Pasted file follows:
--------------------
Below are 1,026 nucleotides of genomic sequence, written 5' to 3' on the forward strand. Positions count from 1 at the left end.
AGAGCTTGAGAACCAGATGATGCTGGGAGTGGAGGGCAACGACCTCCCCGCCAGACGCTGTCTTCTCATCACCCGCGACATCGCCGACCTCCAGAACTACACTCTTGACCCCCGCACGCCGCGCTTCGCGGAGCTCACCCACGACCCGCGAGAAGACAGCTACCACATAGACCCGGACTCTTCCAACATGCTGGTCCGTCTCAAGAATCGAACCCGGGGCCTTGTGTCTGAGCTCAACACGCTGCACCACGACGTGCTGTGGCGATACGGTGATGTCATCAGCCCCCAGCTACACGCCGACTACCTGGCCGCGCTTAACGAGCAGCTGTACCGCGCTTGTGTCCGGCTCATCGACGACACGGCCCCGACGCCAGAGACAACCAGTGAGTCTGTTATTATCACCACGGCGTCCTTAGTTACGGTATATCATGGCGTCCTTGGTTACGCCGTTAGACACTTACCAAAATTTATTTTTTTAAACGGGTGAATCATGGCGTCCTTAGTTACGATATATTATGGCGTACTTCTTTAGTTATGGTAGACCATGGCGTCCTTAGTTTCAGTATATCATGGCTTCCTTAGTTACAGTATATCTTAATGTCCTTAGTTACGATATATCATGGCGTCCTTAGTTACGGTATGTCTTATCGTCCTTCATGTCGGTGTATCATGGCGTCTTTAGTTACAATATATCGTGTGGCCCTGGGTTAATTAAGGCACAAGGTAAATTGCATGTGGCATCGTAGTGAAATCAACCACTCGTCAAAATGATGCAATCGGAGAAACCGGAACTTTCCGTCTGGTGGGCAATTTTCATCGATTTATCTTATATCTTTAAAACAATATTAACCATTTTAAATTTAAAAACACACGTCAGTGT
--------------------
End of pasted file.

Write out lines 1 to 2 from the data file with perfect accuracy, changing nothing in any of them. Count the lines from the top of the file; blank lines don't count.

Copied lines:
Below are 1,026 nucleotides of genomic sequence, written 5' to 3' on the forward strand. Positions count from 1 at the left end.
AGAGCTTGAGAACCAGATGATGCTGGGAGTGGAGGGCAACGACCTCCCCGCCAGACGCTGTCTTCTCATCACCCGCGACATCGCCGACCTCCAGAACTACACTCTTGACCCCCGCACGCCGCGCTTCGCGGAGCTCACCCACGACCCGCGAGAAGACAGCTACCACATAGACCCGGACTCTTCCAACATGCTGGTCCGTCTCAAGAATCGAACCCGGGGCCTTGTGTCTGAGCTCAACACGCTGCACCACGACGTGCTGTGGCGATACGGTGATGTCATCAGCCCCCAGCTACACGCCGACTACCTGGCCGCGCTTAACGAGCAGCTGTACCGCGCTTGTGTCCGGCTCATCGACGACACGGCCCCGACGCCAGAGACAACCAGTGAGTCTGTTATTATCACCACGGCGTCCTTAGTTACGGTATATCATGGCGTCCTTGGTTACGCCGTTAGACACTTACCAAAATTTATTTTTTTAAACGGGTGAATCATGGCGTCCTTAGTTACGATATATTATGGCGTACTTCTTTAGTTATGGTAGACCATGGCGTCCTTAGTTTCAGTATATCATGGCTTCCTTAGTTACAGTATATCTTAATGTCCTTAGTTACGATATATCATGGCGTCCTTAGTTACGGTATGTCTTATCGTCCTTCATGTCGGTGTATCATGGCGTCTTTAGTTACAATATATCGTGTGGCCCTGGGTTAATTAAGGCACAAGGTAAATTGCATGTGGCATCGTAGTGAAATCAACCACTCGTCAAAATGATGCAATCGGAGAAACCGGAACTTTCCGTCTGGTGGGCAATTTTCATCGATTTATCTTATATCTTTAAAACAATATTAACCATTTTAAATTTAAAAACACACGTCAGTGT